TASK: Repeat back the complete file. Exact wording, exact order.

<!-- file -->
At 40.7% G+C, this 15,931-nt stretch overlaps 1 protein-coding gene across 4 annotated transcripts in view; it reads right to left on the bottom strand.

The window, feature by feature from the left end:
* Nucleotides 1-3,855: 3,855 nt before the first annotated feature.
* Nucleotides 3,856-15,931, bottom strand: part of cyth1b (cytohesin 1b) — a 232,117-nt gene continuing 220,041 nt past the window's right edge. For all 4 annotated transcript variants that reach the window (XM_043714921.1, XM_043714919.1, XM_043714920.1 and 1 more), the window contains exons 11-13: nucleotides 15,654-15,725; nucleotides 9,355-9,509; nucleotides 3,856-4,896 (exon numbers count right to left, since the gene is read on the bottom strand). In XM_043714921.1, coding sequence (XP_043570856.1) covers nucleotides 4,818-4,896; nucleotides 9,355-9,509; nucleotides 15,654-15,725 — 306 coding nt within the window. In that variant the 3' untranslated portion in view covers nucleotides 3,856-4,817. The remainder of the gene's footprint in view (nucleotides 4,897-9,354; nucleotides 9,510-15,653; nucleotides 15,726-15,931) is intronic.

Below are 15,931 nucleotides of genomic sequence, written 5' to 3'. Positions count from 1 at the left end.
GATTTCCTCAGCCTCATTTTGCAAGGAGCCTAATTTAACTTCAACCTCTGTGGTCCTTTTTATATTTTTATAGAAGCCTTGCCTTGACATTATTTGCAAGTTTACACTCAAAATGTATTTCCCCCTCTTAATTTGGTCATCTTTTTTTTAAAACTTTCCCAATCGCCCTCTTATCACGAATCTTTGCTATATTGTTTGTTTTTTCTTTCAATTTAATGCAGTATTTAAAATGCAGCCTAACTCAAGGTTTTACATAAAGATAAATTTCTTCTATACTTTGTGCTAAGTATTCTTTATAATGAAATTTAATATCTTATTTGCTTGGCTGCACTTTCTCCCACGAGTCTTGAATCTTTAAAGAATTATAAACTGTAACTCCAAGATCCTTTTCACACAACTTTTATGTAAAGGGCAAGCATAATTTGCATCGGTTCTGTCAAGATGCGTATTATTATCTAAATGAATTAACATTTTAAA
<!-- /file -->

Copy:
At 40.7% G+C, this 15,931-nt stretch overlaps 1 protein-coding gene across 4 annotated transcripts in view; it reads right to left on the bottom strand.

The window, feature by feature from the left end:
* Nucleotides 1-3,855: 3,855 nt before the first annotated feature.
* Nucleotides 3,856-15,931, bottom strand: part of cyth1b (cytohesin 1b) — a 232,117-nt gene continuing 220,041 nt past the window's right edge. For all 4 annotated transcript variants that reach the window (XM_043714921.1, XM_043714919.1, XM_043714920.1 and 1 more), the window contains exons 11-13: nucleotides 15,654-15,725; nucleotides 9,355-9,509; nucleotides 3,856-4,896 (exon numbers count right to left, since the gene is read on the bottom strand). In XM_043714921.1, coding sequence (XP_043570856.1) covers nucleotides 4,818-4,896; nucleotides 9,355-9,509; nucleotides 15,654-15,725 — 306 coding nt within the window. In that variant the 3' untranslated portion in view covers nucleotides 3,856-4,817. The remainder of the gene's footprint in view (nucleotides 4,897-9,354; nucleotides 9,510-15,653; nucleotides 15,726-15,931) is intronic.

Below are 15,931 nucleotides of genomic sequence, written 5' to 3'. Positions count from 1 at the left end.
GATTTCCTCAGCCTCATTTTGCAAGGAGCCTAATTTAACTTCAACCTCTGTGGTCCTTTTTATATTTTTATAGAAGCCTTGCCTTGACATTATTTGCAAGTTTACACTCAAAATGTATTTCCCCCTCTTAATTTGGTCATCTTTTTTTTAAAACTTTCCCAATCGCCCTCTTATCACGAATCTTTGCTATATTGTTTGTTTTTTCTTTCAATTTAATGCAGTATTTAAAATGCAGCCTAACTCAAGGTTTTACATAAAGATAAATTTCTTCTATACTTTGTGCTAAGTATTCTTTATAATGAAATTTAATATCTTATTTGCTTGGCTGCACTTTCTCCCACGAGTCTTGAATCTTTAAAGAATTATAAACTGTAACTCCAAGATCCTTTTCACACAACTTTTATGTAAAGGGCAAGCATAATTTGCATCGGTTCTGTCAAGATGCGTATTATTATCTAAATGAATTAACATTTTAAA